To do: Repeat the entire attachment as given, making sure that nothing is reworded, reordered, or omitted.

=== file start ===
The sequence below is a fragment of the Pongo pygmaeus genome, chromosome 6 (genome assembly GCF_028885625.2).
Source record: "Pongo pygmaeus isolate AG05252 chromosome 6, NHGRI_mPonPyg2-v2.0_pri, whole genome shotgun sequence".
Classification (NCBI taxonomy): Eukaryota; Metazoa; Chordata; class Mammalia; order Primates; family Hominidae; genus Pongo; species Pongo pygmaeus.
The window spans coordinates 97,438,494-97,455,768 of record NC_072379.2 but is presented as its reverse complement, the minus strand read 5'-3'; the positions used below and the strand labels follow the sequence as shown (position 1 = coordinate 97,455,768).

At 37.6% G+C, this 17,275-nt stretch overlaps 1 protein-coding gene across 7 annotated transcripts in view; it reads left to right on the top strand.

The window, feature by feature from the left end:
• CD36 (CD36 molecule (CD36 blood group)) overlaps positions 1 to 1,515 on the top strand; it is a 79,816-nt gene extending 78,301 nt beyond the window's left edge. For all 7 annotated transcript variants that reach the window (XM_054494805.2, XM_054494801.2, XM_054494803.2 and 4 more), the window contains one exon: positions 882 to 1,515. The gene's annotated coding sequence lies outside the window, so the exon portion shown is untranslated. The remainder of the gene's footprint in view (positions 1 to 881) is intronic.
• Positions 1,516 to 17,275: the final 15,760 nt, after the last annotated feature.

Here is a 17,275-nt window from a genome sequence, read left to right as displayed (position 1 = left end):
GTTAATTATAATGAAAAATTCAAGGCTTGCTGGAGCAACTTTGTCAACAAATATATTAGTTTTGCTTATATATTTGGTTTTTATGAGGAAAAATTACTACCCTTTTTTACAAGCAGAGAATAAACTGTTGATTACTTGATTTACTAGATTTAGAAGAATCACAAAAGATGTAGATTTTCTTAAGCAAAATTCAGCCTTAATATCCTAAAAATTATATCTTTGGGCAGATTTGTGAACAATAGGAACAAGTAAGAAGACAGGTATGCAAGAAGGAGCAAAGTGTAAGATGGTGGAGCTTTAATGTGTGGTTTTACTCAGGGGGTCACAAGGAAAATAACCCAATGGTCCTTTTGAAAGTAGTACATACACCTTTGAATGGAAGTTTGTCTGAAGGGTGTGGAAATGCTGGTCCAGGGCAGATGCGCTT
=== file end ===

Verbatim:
The sequence below is a fragment of the Pongo pygmaeus genome, chromosome 6 (genome assembly GCF_028885625.2).
Source record: "Pongo pygmaeus isolate AG05252 chromosome 6, NHGRI_mPonPyg2-v2.0_pri, whole genome shotgun sequence".
Classification (NCBI taxonomy): Eukaryota; Metazoa; Chordata; class Mammalia; order Primates; family Hominidae; genus Pongo; species Pongo pygmaeus.
The window spans coordinates 97,438,494-97,455,768 of record NC_072379.2 but is presented as its reverse complement, the minus strand read 5'-3'; the positions used below and the strand labels follow the sequence as shown (position 1 = coordinate 97,455,768).

At 37.6% G+C, this 17,275-nt stretch overlaps 1 protein-coding gene across 7 annotated transcripts in view; it reads left to right on the top strand.

The window, feature by feature from the left end:
• CD36 (CD36 molecule (CD36 blood group)) overlaps positions 1 to 1,515 on the top strand; it is a 79,816-nt gene extending 78,301 nt beyond the window's left edge. For all 7 annotated transcript variants that reach the window (XM_054494805.2, XM_054494801.2, XM_054494803.2 and 4 more), the window contains one exon: positions 882 to 1,515. The gene's annotated coding sequence lies outside the window, so the exon portion shown is untranslated. The remainder of the gene's footprint in view (positions 1 to 881) is intronic.
• Positions 1,516 to 17,275: the final 15,760 nt, after the last annotated feature.

Here is a 17,275-nt window from a genome sequence, read left to right as displayed (position 1 = left end):
GTTAATTATAATGAAAAATTCAAGGCTTGCTGGAGCAACTTTGTCAACAAATATATTAGTTTTGCTTATATATTTGGTTTTTATGAGGAAAAATTACTACCCTTTTTTACAAGCAGAGAATAAACTGTTGATTACTTGATTTACTAGATTTAGAAGAATCACAAAAGATGTAGATTTTCTTAAGCAAAATTCAGCCTTAATATCCTAAAAATTATATCTTTGGGCAGATTTGTGAACAATAGGAACAAGTAAGAAGACAGGTATGCAAGAAGGAGCAAAGTGTAAGATGGTGGAGCTTTAATGTGTGGTTTTACTCAGGGGGTCACAAGGAAAATAACCCAATGGTCCTTTTGAAAGTAGTACATACACCTTTGAATGGAAGTTTGTCTGAAGGGTGTGGAAATGCTGGTCCAGGGCAGATGCGCTT